Elisabeth Hobbes – A New Voice in Historical Romances

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Hobbes’ novels have a rich depth of historical knowledge – and there are no jarring anachronisms – which means a reader is quickly immersed in the medieval world of her work. She writes very successful romances, with all the dramatic tension and passion we demand of such stories, but leaves us in no doubt that her characters live in uncertain, violent times. Indeed, her fourth novel, The Saxon Outlaw’s Revenge, begins, ‘They hanged the rebels in the market square’, and in her first novel, Falling for her Captor, the heroine gives orders for a villain to be hung, drawn and quartered. Gentle, conventional bodice-rippers these are not. Her women are fully aware of their precarious situations, but they are ultimately strong in their convictions and refuse to concede anything to Hobbes’ heroes until the men have proved their worth.

The difficulties Hobbes’ medieval women face is made very clear in her latest novel, Redeeming the Rogue Knight. We’ve met Roger before – he is the legitimate son (but an utter bastard in his dealings with women) in Hobbes’ earlier novel, The Blacksmith’s Wife – and part of the fun Hobbes has here is showing his growing awareness of the consequences of his treatment of women. In this new novel, Roger is forced to rely on Lucy, an innkeeper and single mother, for safety. He has been badly injured in the shoulder and Hobbes makes much of the idea that this man’s power in the world has been based on his physical prowess. He’s humbled by his new vulnerability and thrown by Lucy’s refusal to give into his masculine charms. For me, the turning point in their relationship occurs when he realises that Lucy, forced by debt and potential penury, is visiting the local miller with the sole purpose of paying her debts through sexual favours. Roger arrives in time to prevent the woman he has grown to love having to prostitute herself, but Lucy is quick to point out that his behaviour towards women in the past has been little different to the transaction the miller proposed, ‘you use women like me until you’ve had enough, then you leave us to mend our lives and our reputations as best we can.’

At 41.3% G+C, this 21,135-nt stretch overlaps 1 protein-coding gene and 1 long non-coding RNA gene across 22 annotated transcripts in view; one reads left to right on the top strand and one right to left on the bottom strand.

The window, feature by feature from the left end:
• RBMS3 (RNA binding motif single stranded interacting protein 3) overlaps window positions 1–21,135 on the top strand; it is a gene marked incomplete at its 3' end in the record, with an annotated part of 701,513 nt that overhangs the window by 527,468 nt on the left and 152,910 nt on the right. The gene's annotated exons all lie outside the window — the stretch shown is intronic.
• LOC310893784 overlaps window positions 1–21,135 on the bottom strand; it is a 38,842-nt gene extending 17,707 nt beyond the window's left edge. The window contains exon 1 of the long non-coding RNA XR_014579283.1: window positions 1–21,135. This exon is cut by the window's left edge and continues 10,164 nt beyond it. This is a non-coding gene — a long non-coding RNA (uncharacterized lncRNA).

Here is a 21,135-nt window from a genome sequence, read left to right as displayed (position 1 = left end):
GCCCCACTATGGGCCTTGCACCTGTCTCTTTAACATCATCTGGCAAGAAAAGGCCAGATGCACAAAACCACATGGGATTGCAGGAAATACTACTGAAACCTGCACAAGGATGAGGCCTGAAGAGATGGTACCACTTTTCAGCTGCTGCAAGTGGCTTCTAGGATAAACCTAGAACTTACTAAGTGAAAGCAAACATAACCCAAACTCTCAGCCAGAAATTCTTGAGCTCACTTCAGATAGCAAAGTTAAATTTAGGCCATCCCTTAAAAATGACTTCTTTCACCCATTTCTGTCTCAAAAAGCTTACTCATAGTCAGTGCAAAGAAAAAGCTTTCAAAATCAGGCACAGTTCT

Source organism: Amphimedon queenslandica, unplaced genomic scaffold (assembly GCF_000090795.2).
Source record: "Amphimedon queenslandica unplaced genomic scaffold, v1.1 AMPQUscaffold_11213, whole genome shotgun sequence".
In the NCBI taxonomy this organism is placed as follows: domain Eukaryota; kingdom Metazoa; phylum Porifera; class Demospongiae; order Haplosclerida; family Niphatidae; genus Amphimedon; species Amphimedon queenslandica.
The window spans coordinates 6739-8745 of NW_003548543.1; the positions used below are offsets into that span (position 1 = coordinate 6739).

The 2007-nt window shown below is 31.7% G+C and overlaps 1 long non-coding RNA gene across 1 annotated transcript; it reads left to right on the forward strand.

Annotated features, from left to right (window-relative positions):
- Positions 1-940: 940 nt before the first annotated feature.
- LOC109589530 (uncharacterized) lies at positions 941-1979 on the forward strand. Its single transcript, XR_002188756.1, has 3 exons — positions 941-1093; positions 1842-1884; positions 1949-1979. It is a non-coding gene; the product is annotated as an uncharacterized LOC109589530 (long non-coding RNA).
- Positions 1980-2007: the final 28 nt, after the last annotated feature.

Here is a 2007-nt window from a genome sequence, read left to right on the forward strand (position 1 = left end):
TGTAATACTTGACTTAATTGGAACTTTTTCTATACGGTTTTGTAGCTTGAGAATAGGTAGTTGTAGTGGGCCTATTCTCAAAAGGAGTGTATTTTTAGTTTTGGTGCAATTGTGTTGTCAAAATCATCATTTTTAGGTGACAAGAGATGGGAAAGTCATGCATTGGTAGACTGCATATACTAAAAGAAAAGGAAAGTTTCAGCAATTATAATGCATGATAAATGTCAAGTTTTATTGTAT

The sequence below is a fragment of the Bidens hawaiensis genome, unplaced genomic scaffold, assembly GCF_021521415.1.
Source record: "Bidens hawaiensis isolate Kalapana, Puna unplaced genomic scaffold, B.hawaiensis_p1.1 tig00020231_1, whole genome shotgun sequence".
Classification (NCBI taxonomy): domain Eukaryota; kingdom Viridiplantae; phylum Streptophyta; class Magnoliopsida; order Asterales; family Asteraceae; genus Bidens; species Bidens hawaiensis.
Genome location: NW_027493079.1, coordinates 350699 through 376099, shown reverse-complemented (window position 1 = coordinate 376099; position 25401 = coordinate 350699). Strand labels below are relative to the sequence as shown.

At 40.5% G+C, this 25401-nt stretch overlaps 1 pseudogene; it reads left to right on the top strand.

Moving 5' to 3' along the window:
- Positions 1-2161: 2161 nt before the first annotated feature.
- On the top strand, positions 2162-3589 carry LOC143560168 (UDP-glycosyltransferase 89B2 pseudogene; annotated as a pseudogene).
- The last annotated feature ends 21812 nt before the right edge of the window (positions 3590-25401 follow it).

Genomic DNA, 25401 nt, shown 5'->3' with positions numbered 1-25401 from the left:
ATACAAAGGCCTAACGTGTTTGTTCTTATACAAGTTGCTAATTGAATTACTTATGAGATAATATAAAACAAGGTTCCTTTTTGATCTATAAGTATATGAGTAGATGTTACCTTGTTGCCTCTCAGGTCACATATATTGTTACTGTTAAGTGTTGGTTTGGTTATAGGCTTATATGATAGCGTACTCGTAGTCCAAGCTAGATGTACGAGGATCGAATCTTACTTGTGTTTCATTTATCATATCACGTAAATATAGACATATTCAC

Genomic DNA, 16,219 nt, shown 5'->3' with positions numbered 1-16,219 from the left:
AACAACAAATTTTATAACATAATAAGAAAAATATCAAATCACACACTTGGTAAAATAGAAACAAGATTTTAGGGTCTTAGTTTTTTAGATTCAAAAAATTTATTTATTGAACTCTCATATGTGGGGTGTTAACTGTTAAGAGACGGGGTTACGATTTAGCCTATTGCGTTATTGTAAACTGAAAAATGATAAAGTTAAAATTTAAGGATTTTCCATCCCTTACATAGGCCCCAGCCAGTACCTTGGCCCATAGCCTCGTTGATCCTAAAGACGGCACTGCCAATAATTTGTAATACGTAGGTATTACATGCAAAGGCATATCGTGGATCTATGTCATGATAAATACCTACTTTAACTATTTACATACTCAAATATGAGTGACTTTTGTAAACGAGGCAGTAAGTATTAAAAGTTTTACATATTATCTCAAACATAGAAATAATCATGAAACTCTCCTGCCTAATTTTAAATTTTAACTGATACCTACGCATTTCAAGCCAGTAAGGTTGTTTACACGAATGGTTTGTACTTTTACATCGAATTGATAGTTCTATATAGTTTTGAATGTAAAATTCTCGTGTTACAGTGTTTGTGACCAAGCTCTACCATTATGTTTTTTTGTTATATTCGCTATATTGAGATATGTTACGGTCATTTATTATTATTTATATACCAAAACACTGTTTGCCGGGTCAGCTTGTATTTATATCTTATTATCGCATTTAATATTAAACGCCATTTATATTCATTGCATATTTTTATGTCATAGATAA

In Hobbes’ novels, women are all too aware of the patriarchal society they inhabit. In The Saxon Outlaw’s Revenge, Constance’s late sister suffered at the hands of a cruel husband who now looks to his sister-in-law to take his dead wife’s place. The only heroine with any degree of independence is Eleanor Peyton in A Wager for the Widow, and even she is constantly reminded of the need to remarry. Fortunately, Hobbes’ genre means that the heroes, however caddish they might initially appear, ultimately seek fulfilling, romantic relationships. Her marriages are ones of love, rather than transactions, and ones which fulfil readers’ expectations of highly satisfying romances. However, these are not easy lives and Hobbes does not shy away from the darker side of her heroines’ experiences.


Hobbes' covers


Thanks again to Lucy at for checking my spacing!

Reader, I Married Him – Jane’s Legacy

ReaderI have to start this one with a confession: when I first read Jane Eyre at the age of 14, I hated it. I hated her. I thought she was tedious and wet. She wasn’t Catherine Earnshaw. But I knew I was probably missing something. As an adult I re-read it and I revised my opinion. Now I could admire Charlotte Bronte’s heroine for her gumption and strength. She might be ‘poor, obscure, plain and little’, but she isn’t tedious and she isn’t a drip. As a female protagonist, she is a hugely significant development in literature. But this time round my discomfort sprang from other elements of the novel. However romantic Rochester’s ‘string somewhere under my left ribs, tightly and inextricably knotted to a similar string situated in the corresponding quarter of your little frame’ is, I cannot forget his madwoman in the attic, and I cannot help but feel uneasy at the fragile balance of power at the end of Bronte’s novel.